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When binding against a DN during authentication, the reply from 389-ds-base will be different whether the DN exists or not. This can be used by an unauthenticated attacker to check the existence of an entry in the LDAP database.
389 Directory Server before 220.127.116.11 (aka Red Hat Directory Server 8.2) and HP-UX Directory Server before B.08.10.03, when audit logging is enabled, logs the Directory Manager password (nsslapd-rootpw) in cleartext when changing cn=config:nsslapd-rootpw, which might allow local users to obtain sensitive information by reading the log.
The _ger_parse_control function in Red Hat Directory Server 8 and the 389 Directory Server allows attackers to cause a denial of service (NULL pointer dereference) via a crafted search query.
Red Hat Directory Server 8 and 389 Directory Server, when debugging is enabled, allows remote attackers to obtain sensitive replicated metadata by searching the directory.
389 Directory Server 18.104.22.168 (aka Red Hat Directory Server before 8.2.11-14) allows remote authenticated users to cause a denial of service (crash) via multiple @ characters in a GER attribute list in a search request.
The Red Hat Directory Server before 8.2.11-13 and 389 Directory Server do not properly restrict access to entity attributes, which allows remote authenticated users to obtain sensitive information via a search query for the attribute.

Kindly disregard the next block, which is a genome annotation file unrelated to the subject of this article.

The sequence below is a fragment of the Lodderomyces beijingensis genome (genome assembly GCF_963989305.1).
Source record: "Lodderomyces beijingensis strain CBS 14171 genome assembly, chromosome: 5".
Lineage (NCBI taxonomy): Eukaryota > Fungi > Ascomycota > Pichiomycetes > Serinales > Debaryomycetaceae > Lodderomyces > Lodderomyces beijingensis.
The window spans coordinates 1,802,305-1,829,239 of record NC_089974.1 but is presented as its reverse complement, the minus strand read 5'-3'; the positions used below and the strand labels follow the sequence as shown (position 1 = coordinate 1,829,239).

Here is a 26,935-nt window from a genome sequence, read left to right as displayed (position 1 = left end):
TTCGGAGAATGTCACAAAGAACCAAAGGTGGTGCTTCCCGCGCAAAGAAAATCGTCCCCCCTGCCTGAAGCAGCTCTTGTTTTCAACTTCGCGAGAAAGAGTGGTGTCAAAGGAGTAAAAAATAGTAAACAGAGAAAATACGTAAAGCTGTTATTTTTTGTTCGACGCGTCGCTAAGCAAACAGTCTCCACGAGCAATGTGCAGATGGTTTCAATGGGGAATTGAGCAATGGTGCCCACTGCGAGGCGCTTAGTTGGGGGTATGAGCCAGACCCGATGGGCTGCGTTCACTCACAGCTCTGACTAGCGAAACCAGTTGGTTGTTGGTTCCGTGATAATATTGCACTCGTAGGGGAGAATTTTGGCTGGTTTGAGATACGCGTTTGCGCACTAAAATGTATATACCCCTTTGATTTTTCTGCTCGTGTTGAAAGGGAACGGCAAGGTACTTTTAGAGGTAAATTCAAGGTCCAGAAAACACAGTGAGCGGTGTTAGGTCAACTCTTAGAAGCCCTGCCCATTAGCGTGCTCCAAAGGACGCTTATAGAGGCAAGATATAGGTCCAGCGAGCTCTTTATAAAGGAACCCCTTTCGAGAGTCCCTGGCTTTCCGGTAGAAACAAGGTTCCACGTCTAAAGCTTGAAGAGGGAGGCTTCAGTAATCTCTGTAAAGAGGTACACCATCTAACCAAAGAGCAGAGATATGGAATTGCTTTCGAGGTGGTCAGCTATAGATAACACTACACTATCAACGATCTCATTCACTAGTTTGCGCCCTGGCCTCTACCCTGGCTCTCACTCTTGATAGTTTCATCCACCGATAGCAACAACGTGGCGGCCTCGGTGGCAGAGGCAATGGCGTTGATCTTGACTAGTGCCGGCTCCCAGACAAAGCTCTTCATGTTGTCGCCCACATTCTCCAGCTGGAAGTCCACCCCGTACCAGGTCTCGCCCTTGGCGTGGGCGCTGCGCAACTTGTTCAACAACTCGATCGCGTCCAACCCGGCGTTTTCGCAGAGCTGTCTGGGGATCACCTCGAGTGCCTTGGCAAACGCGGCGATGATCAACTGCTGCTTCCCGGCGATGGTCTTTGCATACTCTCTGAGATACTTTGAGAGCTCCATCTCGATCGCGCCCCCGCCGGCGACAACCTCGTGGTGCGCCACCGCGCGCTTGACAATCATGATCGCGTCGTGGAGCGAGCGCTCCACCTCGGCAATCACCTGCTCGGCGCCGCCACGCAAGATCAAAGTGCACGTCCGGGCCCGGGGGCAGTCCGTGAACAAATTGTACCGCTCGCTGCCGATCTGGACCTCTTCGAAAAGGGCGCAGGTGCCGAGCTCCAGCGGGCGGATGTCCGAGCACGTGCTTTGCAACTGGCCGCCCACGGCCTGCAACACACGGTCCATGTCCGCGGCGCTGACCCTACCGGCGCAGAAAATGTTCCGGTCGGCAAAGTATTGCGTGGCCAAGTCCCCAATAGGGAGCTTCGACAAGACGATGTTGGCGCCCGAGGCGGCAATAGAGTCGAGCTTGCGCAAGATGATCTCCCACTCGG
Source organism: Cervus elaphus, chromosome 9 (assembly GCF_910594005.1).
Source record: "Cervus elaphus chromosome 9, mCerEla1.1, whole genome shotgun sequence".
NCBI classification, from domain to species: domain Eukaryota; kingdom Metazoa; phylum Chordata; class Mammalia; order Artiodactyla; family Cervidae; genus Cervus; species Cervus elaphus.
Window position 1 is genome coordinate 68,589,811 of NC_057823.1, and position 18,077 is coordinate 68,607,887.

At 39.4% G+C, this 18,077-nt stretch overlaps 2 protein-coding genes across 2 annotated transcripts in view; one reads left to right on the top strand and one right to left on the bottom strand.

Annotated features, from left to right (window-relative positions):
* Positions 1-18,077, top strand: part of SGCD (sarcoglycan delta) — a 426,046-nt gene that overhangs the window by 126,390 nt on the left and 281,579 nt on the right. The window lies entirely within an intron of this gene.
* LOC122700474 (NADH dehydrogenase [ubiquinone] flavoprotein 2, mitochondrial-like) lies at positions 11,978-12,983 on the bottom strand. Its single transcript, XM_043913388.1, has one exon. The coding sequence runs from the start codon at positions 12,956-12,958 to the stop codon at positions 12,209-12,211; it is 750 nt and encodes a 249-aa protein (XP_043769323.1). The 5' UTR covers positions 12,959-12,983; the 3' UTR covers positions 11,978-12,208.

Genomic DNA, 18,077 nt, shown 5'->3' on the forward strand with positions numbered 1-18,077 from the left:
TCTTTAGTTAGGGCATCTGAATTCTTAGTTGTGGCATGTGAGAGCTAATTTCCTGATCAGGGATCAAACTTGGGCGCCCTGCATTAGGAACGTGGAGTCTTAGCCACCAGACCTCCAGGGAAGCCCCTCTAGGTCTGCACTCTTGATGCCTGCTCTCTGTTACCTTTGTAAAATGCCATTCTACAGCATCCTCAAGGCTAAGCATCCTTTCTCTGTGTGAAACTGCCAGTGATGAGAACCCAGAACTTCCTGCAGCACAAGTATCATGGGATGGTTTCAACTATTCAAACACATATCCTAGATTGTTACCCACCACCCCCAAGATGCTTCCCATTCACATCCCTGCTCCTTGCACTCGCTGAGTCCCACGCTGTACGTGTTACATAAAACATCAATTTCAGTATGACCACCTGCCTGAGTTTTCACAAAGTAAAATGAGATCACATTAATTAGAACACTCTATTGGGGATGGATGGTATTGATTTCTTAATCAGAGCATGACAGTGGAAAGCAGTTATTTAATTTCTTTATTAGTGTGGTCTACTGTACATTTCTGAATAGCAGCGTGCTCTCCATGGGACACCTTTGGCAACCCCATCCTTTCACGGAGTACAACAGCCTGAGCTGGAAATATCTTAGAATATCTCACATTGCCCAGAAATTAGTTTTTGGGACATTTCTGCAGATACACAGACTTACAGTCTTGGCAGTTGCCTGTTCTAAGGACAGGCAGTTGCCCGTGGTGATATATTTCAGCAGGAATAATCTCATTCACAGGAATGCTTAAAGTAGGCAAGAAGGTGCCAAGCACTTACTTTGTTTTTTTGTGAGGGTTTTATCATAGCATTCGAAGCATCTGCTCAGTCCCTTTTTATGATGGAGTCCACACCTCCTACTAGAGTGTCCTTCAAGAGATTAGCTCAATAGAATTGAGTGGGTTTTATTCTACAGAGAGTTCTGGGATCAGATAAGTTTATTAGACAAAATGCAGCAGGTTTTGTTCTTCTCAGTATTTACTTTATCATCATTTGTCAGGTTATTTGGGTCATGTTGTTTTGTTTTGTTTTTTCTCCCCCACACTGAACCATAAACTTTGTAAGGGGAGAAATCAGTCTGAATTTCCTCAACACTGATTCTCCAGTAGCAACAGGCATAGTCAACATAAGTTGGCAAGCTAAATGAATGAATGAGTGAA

389 Directory Server before 22.214.171.124 (aka Red Hat Directory Server before 8.2.10-3), when the password of a LDAP user has been changed and audit logging is enabled, saves the new password to the log in plain text, which allows remote authenticated users to read the password.
389 Directory Server before 126.96.36.199 (aka Red Hat Directory Server before 8.2.10-3), after the password for a LDAP user has been changed and before the server has been reset, allows remote attackers to read the plaintext password via the unhashed#user#password attribute.
The (1) backup and restore scripts, (2) main initialization script, and (3) ldap-agent script in 389 Directory Server 1.2.x (aka Red Hat Directory Server 8.2.x) place a zero-length directory name in the LD_LIBRARY_PATH, which allows local users to gain privileges via a Trojan horse shared library in the current working directory.
The setup scripts in 389 Directory Server 1.2.x (aka Red Hat Directory Server 8.2.x), when multiple unprivileged instances are configured, use 0777 permissions for the /var/run/dirsrv directory, which allows local users to cause a denial of service (daemon outage or arbitrary process termination) by replacing PID files contained in this directory.
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